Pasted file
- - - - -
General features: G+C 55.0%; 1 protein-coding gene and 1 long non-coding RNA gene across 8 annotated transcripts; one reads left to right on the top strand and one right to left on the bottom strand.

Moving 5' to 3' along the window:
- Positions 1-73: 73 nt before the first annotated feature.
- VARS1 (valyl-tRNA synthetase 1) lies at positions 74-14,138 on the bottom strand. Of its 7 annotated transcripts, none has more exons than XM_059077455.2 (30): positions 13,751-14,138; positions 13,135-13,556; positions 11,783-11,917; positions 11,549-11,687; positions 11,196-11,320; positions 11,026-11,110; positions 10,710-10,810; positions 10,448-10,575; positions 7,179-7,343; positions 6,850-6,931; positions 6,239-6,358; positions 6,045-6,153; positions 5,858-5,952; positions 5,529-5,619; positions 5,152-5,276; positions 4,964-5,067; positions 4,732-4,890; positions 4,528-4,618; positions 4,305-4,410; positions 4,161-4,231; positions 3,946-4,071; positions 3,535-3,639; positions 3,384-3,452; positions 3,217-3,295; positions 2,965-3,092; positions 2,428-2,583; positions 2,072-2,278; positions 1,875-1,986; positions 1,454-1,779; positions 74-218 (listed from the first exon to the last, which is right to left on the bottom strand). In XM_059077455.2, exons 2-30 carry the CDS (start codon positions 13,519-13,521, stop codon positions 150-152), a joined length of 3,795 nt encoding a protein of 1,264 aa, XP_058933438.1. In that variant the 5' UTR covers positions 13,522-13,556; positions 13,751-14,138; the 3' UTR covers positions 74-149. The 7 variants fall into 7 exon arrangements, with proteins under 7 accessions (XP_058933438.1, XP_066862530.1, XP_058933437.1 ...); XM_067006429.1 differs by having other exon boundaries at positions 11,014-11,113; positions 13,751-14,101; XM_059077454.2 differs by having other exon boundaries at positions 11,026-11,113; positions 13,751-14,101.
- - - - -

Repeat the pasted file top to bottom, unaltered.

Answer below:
General features: G+C 55.0%; 1 protein-coding gene and 1 long non-coding RNA gene across 8 annotated transcripts; one reads left to right on the top strand and one right to left on the bottom strand.

Moving 5' to 3' along the window:
- Positions 1-73: 73 nt before the first annotated feature.
- VARS1 (valyl-tRNA synthetase 1) lies at positions 74-14,138 on the bottom strand. Of its 7 annotated transcripts, none has more exons than XM_059077455.2 (30): positions 13,751-14,138; positions 13,135-13,556; positions 11,783-11,917; positions 11,549-11,687; positions 11,196-11,320; positions 11,026-11,110; positions 10,710-10,810; positions 10,448-10,575; positions 7,179-7,343; positions 6,850-6,931; positions 6,239-6,358; positions 6,045-6,153; positions 5,858-5,952; positions 5,529-5,619; positions 5,152-5,276; positions 4,964-5,067; positions 4,732-4,890; positions 4,528-4,618; positions 4,305-4,410; positions 4,161-4,231; positions 3,946-4,071; positions 3,535-3,639; positions 3,384-3,452; positions 3,217-3,295; positions 2,965-3,092; positions 2,428-2,583; positions 2,072-2,278; positions 1,875-1,986; positions 1,454-1,779; positions 74-218 (listed from the first exon to the last, which is right to left on the bottom strand). In XM_059077455.2, exons 2-30 carry the CDS (start codon positions 13,519-13,521, stop codon positions 150-152), a joined length of 3,795 nt encoding a protein of 1,264 aa, XP_058933438.1. In that variant the 5' UTR covers positions 13,522-13,556; positions 13,751-14,138; the 3' UTR covers positions 74-149. The 7 variants fall into 7 exon arrangements, with proteins under 7 accessions (XP_058933438.1, XP_066862530.1, XP_058933437.1 ...); XM_067006429.1 differs by having other exon boundaries at positions 11,014-11,113; positions 13,751-14,101; XM_059077454.2 differs by having other exon boundaries at positions 11,026-11,113; positions 13,751-14,101.